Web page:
This trip was a bit of a last minute plan inspired by this 10 Lakes overnighter. However, with three young kids there is no way we can bike 120km with 2000m of elevation in a couple of days, so we planned to spend 6 days on the roads leaving time for playing and swimming.
We meant to leave Vancouver Wednesday early afternoon, but it quickly became clear that we would not be able to make the 2.25pm ferry, so we took our time and aimed for the 4.45pm, which of course turned out to be full, so we ended up waiting a long time for the 7pm that didn't leave until 7.45pm. We ended up chasing the last ferry to Saltery Bay and made it on with just a couple of minutes to spare. Due to the last minute planning we didn't really have a proper map of all the backroads, so we drove around the logging roads trying to locate Lois Lake Rec site until passed midnight. At this point the little kids were asleep, but our 8 year old, F, was not impressed and getting the tent setup was a stressful affaire. We were, however, all pleasantly surprised at how nice it was when we woke up next to beautiful Lois Lake. The kids played by the lake while we packed up, and then we headed to our starting point by Duck Lake Rec site.
Day 1 Duck Lake Rec Site to Tadpole Lake (aka Giovanna Lake)
It was just passed 2pm by the time we biked away from Duck Lake - a classic Veenstra start time. It was my first day riding the tandem with F, except a short trip in town. It took me a little while to get use to riding the bike on the gravel with panniers, but it was such a pleasure to share the bike with F. She has never been keen on riding her own bike, but she seemed to really enjoy the tandem. On the hills she would pedal really hard, but also throw off my balance a bit, and then she would happily chat and snack on the flats and downhills. It turned out to be some great quality time and I really enjoyed it. The road along Haslem lake was very hilly, but it wasn't until we reached north end and had to climb over the hill towards Giovanna Lake that we really got tested. Looking at the road head on with our heavy bikes, it seemed basically vertical. We opted to walk up, but even that turned out to be too optimistic - we had to double carry. By the time we made it over the top and started searching for the spur road to the Giovanna shelter it was getting pretty late, so we were pretty disappointed to find a chewed up ATV track down to the lake that was unridable to us. I scouted it out and decided that it would be worth double carrying, it was not like we really had any other options anyway. It took us three trips to get everything down to the lake, and despite it being late and everyone being hungry, we ended up prioritizing a swim before dinner. We noticed a few tadpoles during our swims, but it was nothing to the number of tadpoles settling down on the surrounding logs as we ate our spaghetti with tomato sauce. All the tadpoles were around 10cm long and I have never seen tadpoles that size. It was really mesmerizing for me. I somehow thought all tadpoles were small regardless of the size they reached as frogs. We expected to hear a chorus of frogs through the night, but we didn't hear a single ribbit. We nicknamed the lake Tadpole Lake.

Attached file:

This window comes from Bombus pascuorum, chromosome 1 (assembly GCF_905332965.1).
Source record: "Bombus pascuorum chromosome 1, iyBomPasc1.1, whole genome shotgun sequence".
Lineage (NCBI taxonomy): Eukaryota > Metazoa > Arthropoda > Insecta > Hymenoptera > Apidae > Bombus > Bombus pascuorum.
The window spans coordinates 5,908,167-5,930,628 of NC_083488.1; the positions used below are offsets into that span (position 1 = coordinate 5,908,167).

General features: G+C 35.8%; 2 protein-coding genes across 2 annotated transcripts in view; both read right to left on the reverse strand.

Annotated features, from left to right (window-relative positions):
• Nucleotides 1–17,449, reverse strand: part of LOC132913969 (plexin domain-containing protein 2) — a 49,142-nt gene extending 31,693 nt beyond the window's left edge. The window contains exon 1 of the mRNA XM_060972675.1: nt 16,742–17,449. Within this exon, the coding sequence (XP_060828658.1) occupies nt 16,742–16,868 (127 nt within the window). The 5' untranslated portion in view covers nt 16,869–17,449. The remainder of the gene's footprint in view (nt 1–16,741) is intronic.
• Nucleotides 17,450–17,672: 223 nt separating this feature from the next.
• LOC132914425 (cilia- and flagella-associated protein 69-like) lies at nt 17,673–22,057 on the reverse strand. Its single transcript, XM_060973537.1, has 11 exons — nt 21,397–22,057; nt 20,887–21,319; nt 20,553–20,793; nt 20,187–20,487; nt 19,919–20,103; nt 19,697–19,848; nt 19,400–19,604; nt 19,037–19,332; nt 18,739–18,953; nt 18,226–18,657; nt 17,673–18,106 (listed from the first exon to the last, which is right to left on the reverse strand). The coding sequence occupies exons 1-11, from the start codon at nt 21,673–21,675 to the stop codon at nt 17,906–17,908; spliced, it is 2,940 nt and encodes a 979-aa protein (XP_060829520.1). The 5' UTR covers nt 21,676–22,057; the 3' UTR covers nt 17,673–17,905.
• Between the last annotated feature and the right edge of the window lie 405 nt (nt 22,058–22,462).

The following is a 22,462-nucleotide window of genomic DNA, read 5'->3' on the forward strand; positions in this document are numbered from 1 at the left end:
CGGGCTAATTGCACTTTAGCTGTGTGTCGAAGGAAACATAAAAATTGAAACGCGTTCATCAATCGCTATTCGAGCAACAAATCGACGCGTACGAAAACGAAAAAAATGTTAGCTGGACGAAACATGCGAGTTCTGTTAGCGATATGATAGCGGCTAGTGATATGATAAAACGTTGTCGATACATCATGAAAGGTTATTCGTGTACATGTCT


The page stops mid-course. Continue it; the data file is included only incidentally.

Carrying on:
Day 2 Giovanna Lake to North Goat Lake
In the morning we woke up to a gentle pitter patter on the tent, so we were grateful to have a shelter for breakfast and packing. After a slow morning we began the double carry back up to the road. We were ready to start biking around noon - earlier than the previous day, so I took it as a win. The hills continued all throughout the day, although along the Rainbow main they were more plentiful, but also much shorter. In general it felt like we spend a lot of time and energy making our break pads smaller and we were starting to wondering if we would have enough with only one spare pair. At the start of the Rainbow Main, we met the only traffic for the day - an empty logging truck. The driver was friendly and pulled over for us to pass. On Rainbow Main we also met up with our housemate, Noriko, who came to join us for a few days. We had wondered about going to Windsor Lake along the portage trail, but upon passing the trail it was clear that it would be way too challenging. I also made a mental note that we should not attempt that canoe portage anytime soon. The elevation from the lake to the road made for great views though, and the views continued as we biked along Goat Lake. We didn't come across any good camp option until the end of Goat Lake, where the road widened and there was nice boat access to the lake. The mosquitoes though were pretty horrendous, so I ventured a bit further to look for a better spot, while everyone else stopped for dinner. I didn't find anything within family-friendly biking distance, but did locate an ideal spot for Birthday Pancake breakfast. Back at camp the kids didn't seem too bothered by the drizzle or mosquitoes as they were busy building a shelter out of camp chairs and branches. However, the same shelter caused a great deal of conflict later, when some of the kids wanted to retract the consent for using their chair in the construction. Stiff negotiations and a couple of branch tripods eventually solved the tense situation.